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Full Throttle: Stories


Full Throttle: Stories

The title of Joe Hill’s latest book, FULL THROTTLE, perfectly describes what you get. The 14 stories in this very generous collection should include a directive to the reader to settle back and strap in while expecting nose- and brain-bleeds.

These pieces were written over the course of the past 12 years or so and mark the second collection of Hill’s shorter work (after 20th CENTURY GHOSTS), most of which have seen far-flung publication in a variety of places and media. A confession here: Aside from HEART-SHAPED BOX, Hill’s classic debut novel, I have an inclination towards his short stories. It’s simply a matter of taste. Regardless of whether you prefer Hill’s piranhas (which will devour you quickly) or his longer fiction, in which he stretches his bat wings to their full length, there is SO much to love here. He can terrify you, but he never sacrifices storytelling ability on the altars of gore and fright.

Hill demonstrates this immediately with “Throttle,” which opens the volume and is penned with his father, Stephen King. Written as a tribute to Richard Matheson, it is obviously influenced by “Duel,” that worthy author’s much-lauded short story. While Matheson took a chance encounter with a semi tractor-trailer driver and rolled with it, Hill creates a couple of subplots and generational conflicts to spin things in a few slightly different directions. As with most of the other stories here, he leaves you satisfied while wanting more.

"The 14 stories in this very generous collection should include a directive to the reader to settle back and strap in while expecting nose- and brain-bleeds."

Did I say “wanting more”? Try reading “You Are Released,” which is about a cabin and cockpit full of folks on a passenger plane, and tell me that your stomach doesn’t drop out from under you when you read the last few sentences. No peeking. Then there is “Faun.” All of those fairy tale stories had to have come from somewhere. Hill shows you where. You might think twice about reading them to your children or grandchildren after delving into this one, which has more twists and turns than a gargoyle’s spinal column.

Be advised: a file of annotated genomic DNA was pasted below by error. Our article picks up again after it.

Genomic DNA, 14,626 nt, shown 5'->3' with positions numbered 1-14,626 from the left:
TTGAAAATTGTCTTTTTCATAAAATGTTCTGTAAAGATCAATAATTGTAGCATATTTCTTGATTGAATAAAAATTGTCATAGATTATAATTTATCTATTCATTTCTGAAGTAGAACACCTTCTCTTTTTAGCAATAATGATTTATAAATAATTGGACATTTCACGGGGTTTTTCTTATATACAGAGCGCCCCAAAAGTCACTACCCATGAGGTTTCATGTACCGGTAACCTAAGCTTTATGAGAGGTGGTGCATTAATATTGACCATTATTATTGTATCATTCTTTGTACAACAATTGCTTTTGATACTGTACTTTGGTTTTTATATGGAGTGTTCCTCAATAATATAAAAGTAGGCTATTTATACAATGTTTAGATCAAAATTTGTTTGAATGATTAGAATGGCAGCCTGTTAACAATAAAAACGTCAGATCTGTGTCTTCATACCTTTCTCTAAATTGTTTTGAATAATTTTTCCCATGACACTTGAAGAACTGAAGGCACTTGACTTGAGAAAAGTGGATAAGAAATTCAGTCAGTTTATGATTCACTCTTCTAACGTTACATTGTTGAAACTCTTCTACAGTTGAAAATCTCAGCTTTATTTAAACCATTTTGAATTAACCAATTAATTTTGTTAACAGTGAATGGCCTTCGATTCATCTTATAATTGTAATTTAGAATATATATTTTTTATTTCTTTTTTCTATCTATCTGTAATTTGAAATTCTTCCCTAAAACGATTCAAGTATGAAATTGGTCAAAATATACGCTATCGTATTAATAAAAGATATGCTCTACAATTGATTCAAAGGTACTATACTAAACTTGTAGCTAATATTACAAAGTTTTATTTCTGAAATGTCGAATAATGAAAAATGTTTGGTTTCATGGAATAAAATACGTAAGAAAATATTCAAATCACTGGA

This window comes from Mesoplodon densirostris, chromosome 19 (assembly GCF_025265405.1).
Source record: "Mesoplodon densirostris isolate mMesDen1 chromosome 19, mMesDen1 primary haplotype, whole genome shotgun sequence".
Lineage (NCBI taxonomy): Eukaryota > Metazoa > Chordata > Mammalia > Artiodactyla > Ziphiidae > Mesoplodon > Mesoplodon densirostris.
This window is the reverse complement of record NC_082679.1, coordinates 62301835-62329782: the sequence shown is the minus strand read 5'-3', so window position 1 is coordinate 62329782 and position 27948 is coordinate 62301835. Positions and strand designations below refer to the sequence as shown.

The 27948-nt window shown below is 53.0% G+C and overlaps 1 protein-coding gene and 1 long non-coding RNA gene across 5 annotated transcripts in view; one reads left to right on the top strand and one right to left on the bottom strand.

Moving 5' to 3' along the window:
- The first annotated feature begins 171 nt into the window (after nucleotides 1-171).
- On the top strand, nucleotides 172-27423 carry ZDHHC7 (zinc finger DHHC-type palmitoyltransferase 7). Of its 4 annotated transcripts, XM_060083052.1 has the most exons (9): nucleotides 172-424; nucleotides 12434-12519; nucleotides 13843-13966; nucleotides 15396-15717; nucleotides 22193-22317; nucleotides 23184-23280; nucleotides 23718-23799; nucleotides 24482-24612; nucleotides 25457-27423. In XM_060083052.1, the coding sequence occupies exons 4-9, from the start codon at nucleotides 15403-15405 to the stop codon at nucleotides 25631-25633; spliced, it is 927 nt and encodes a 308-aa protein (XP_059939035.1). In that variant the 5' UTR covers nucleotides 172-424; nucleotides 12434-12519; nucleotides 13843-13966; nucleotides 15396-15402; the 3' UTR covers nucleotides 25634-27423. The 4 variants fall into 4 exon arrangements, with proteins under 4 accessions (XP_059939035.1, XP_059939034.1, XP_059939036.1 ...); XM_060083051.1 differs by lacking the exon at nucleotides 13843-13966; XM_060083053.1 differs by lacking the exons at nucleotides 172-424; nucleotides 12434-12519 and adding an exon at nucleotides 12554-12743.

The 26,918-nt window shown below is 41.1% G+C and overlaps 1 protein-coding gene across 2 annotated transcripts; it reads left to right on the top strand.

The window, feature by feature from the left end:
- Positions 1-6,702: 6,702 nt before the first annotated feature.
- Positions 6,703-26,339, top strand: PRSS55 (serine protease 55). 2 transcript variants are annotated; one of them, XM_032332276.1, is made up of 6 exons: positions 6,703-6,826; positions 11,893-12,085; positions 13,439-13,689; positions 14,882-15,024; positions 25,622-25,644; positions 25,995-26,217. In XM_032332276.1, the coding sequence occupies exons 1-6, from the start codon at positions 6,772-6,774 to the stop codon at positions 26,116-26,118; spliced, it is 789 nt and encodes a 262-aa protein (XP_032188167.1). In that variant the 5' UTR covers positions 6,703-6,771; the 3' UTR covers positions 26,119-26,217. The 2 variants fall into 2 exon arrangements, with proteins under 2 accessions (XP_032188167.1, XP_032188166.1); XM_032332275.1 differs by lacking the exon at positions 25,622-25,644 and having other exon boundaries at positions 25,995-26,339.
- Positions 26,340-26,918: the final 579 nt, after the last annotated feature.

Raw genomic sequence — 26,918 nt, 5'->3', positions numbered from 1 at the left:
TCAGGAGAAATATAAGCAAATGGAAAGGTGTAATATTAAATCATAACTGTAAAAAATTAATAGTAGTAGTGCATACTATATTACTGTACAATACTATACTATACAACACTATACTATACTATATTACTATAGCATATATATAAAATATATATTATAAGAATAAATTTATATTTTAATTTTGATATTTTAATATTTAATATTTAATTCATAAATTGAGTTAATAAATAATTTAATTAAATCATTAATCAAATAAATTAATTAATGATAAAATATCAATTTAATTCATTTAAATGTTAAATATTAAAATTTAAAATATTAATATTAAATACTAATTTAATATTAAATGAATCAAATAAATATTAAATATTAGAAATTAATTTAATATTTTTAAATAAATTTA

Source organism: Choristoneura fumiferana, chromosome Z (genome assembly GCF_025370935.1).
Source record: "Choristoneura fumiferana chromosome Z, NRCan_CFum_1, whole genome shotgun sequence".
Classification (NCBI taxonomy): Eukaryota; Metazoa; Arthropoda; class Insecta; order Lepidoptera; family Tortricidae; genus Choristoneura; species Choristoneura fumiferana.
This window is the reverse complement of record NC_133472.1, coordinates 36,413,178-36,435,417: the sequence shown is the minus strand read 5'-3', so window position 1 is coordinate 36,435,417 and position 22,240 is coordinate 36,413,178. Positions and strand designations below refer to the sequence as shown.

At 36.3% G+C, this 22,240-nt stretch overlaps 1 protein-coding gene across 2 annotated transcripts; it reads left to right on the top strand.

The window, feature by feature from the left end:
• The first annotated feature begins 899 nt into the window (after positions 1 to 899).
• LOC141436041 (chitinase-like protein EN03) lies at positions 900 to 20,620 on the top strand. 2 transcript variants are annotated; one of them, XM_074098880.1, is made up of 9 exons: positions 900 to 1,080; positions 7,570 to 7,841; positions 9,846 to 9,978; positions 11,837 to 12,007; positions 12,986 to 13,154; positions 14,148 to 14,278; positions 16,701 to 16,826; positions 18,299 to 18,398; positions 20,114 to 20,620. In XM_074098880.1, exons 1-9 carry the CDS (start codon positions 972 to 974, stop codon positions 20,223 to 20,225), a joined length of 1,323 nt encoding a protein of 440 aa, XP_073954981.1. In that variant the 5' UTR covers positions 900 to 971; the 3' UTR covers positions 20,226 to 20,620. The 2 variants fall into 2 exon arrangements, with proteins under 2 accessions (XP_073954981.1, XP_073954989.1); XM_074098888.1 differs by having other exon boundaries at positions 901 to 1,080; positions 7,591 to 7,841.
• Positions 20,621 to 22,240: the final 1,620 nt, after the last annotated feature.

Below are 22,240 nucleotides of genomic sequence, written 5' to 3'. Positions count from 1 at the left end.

My favorite story? I don’t have one. I have several, including the ones I talk about above and below, and a few others of which lack of space prohibits the mention. The only story that does not entirely sing to me is a marvelously told tale, “By the Silver Water of Lake Champlain,” a tribute to Ray Bradbury. I must note that I am in a distinct minority here, as most readers are enchanted by this story of the discovery of the carcass of a legendary sea monster, so much so that a video version is slated to be shown as part of the new “Creepshow” series on the Shudder streaming service.

The story that actually put me more in the mind of a Bradbury tale is the grim “Dark Carousel,” in which four teenagers on the cusp of high school graduation make a couple of impulsive decisions that abruptly and irrevocably change the course of their lives. According to Hill, interestingly enough, it was influenced by a couple of well-known Stephen King stories. Go figure. Regardless of the well from which it springs, “Dark Carousel” might make you swear off carnivals in the same manner that “Wolverton Station” will cause you to swear off commuter trains. “In the Tall Grass” --- also co-written by King --- will keep you out of fields and on the interstate (read it before you see the Netflix film; the former is better). “Twittering from the Circus of the Dead” will steer you away from roadside attractions, and... Oh heck, you might wind up barricaded in your domicile by the time you finish all of these stories. No one would blame you.

I need to make an additional note about the 14 stories that comprise FULL THROTTLE. Only 13 are listed in the Table of Contents. Those who remember CDs may also recall the occasional “hidden track,” a song that was not listed on the CD jewel box but would suddenly manifest itself several seconds after the conclusion of what was ostensibly the last song. Hill does something similar here with an otherwise unnoted story, “A Little Sorrow,” which is short and not so sweet but quite satisfying nonetheless. Let me say that I know the little boy here very well.

Add together Hill’s commentary on each of the stories --- an occasionally rambling but always enthralling 16-page introduction, “Who’s Your Daddy?” where Hill goes there --- and a collection of stories that by and large have re-energized horror literature over the past 10 years, and you have every reason you need to buy two copies of FULL THROTTLE: one to read and keep for yourself, and one to lend out and most likely never get back.

This probably will anger a number of people, but I am putting forth the proposition that future readers may mark this book’s publication as the point when Stephen King became known as Joe Hill’s father, as opposed to Hill being known as King’s son. I may be wrong, but I’m making the point anyway. I think that Hill’s father might well agree with me. Read FULL THROTTLE and decide for yourself.

Reviewed by Joe Hartlaub on October 3, 2019

Full Throttle: Stories
by Joe Hill